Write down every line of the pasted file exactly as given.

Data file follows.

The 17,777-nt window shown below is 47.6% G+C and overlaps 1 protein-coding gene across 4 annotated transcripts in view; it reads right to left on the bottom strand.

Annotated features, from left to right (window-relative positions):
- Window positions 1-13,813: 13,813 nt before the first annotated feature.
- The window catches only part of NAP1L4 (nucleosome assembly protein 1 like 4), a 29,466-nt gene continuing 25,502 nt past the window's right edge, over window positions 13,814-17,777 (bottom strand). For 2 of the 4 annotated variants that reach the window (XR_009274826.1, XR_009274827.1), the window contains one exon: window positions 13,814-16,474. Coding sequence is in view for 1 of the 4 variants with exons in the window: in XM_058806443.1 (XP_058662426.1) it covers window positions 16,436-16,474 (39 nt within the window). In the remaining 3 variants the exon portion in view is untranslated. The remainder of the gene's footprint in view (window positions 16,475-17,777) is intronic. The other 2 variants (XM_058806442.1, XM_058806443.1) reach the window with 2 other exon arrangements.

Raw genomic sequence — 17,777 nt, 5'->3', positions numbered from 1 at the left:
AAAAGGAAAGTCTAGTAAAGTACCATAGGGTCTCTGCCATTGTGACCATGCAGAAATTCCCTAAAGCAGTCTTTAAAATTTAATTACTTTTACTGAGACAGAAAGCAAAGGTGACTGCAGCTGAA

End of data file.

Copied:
The 17,777-nt window shown below is 47.6% G+C and overlaps 1 protein-coding gene across 4 annotated transcripts in view; it reads right to left on the bottom strand.

Annotated features, from left to right (window-relative positions):
- Window positions 1-13,813: 13,813 nt before the first annotated feature.
- The window catches only part of NAP1L4 (nucleosome assembly protein 1 like 4), a 29,466-nt gene continuing 25,502 nt past the window's right edge, over window positions 13,814-17,777 (bottom strand). For 2 of the 4 annotated variants that reach the window (XR_009274826.1, XR_009274827.1), the window contains one exon: window positions 13,814-16,474. Coding sequence is in view for 1 of the 4 variants with exons in the window: in XM_058806443.1 (XP_058662426.1) it covers window positions 16,436-16,474 (39 nt within the window). In the remaining 3 variants the exon portion in view is untranslated. The remainder of the gene's footprint in view (window positions 16,475-17,777) is intronic. The other 2 variants (XM_058806442.1, XM_058806443.1) reach the window with 2 other exon arrangements.

Raw genomic sequence — 17,777 nt, 5'->3', positions numbered from 1 at the left:
AAAAGGAAAGTCTAGTAAAGTACCATAGGGTCTCTGCCATTGTGACCATGCAGAAATTCCCTAAAGCAGTCTTTAAAATTTAATTACTTTTACTGAGACAGAAAGCAAAGGTGACTGCAGCTGAA